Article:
Documents That Every Landlord Should Keep on File

It’s not easy being a landlord. If you manage any kind of rental property, you know that your job is full of all sorts of duties. From marketing your property to new tenants to ensuring the property is properly maintained, chances are you wear many different hats throughout your day.

Adding to the complexity of your job is all of the paperwork you must manage for each tenant in your building. These rental documents are important because they record the relationship between you and your tenants as the weeks, months, and years go by.

Keeping track of these documents is essential to running your business smoothly, but it’s also important for ensuring legal compliance and protecting your liability. Landlords in New York must retain records with former tenants and applicants for a minimum of seven years. While it’s prudent to preserve as much paperwork as possible, there are some documents that you should be sure to keep track of at all costs.

1. Rental Applications

You should retain the rental applications you receive, even the ones you reject. There’s always the risk of facing a legal challenge from a disqualified applicant, so holding onto their rental application can help you protect your liability.

Rental applications should cover information such as the following:

  • Contact information
  • Current and previous residence
  • Proof of income
  • Employment history
  • References
  • Authorization to background checks (credit report and criminal record search)

If you disqualified an applicant for a legal reason based on information they provided in their application (or failed to disclose), you can point toward this in your defense.

2. Background Checks & Credit Reports

Not only should you retain proof of the applicant’s consent to a background check and a pull of their credit report, but you should hold onto these documents themselves. Again, they can protect your liability if you choose to disqualify an applicant. They can also offer evidence if it turns out an applicant you accepted as a tenant was untruthful with their application and you need to pursue eviction.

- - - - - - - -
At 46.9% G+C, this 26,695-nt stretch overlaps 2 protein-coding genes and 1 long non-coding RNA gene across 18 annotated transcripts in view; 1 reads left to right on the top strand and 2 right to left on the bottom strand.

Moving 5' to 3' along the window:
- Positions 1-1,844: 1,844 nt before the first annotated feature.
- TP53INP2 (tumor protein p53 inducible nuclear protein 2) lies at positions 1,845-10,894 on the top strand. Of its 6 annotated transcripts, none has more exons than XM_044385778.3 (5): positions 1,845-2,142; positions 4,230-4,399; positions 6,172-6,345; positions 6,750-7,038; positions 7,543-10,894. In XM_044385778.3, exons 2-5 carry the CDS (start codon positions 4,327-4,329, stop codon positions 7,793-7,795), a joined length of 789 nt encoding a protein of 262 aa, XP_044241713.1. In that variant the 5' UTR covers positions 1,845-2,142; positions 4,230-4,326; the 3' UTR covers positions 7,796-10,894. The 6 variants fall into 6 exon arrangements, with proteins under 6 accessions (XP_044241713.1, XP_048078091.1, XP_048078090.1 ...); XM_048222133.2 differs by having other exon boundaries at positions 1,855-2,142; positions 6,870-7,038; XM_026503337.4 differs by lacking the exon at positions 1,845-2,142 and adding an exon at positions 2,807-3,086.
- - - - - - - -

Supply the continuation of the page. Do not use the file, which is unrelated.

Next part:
You should also consider retaining other screening documents, such as information you received from an applicant’s previous landlords.

3. Original Lease Agreements & Renewals

It might seem like a no-brainer to hold onto tenant and former tenant lease agreements and renewal documents, but not every landlord does. Some assume that once a tenant moves out, their obligation to retain these records ends. This is simply not the case in New York because, again, all tenant records must be kept for at least seven years.

As a landlord, though, you should want to hold onto your lease agreements as long as possible to protect your liability. Your lease outlines your legal relationship with each of your tenants, and not every tenant may be on the same lease at the same time. For example, you may have tenants occupying the premises on renewed leases at the same time other tenants are occupying on a month-to-month basis.

4. Renter Payments

Renter payment problems are the most common legal issues that come between landlords and tenants. If a tenant is late on their rent, you may need to apply late charges. If they continue to forgo their obligation to pay rent, you may need to pursue eviction.

Protecting your right to take either of these actions can hinge on how well you keep track of your tenants’ payments. If you don’t already, you should consider issuing receipts to help in this regard.

5. Any Formal Communications with Tenants

Whether it’s a welcome letter, notice of building maintenance, warnings about complaints from other tenants, or potential lease violations, you should retain all formal communications you have with your tenants. Doing so is important because it can help you keep a record of when certain events occurred, such as an elevator repair or a noise complaint.

You should also keep track of any emails or texts you have with your tenants. Although these may be information and might not seem significant right now, they can be invaluable records in the future.

6. Move-In & Move-Out Checklists

Landlords sometimes need to charge tenants for damage or cleanup after they move out. Protecting your right to pursue payment for these charges is possible when you retain accurate records of a unit’s condition prior to a tenant’s move-in and its condition after they move out.

These checklists should cover as many identifiable features in the unit as possible and provide a way to record their condition. If new flooring was installed prior to move-in but is scratched upon move-out, you may need to charge the tenant for the cost of repairing such damage.

In addition to these checklists, you should also consider retaining timestamped photographic evidence of damage.

Digitally Archive Your Records with Acro Photo Print Inc.

Maintaining tenant and applicant records for seven years can take up a lot of valuable storage space, but you can eliminate the physical presence of these documents by going digital.

When you have Acro Photo Print Inc. digitally scan your company’s most important documents, you can retain them on your computer’s hard drive or in the cloud for as long as necessary. This not only frees up space in your office, but it can also protect these important documents from damage or loss caused by fire, water, pests, and theft.

If you want to learn more about document scanning services for landlords and property managers, don’t hesitate to contact us online!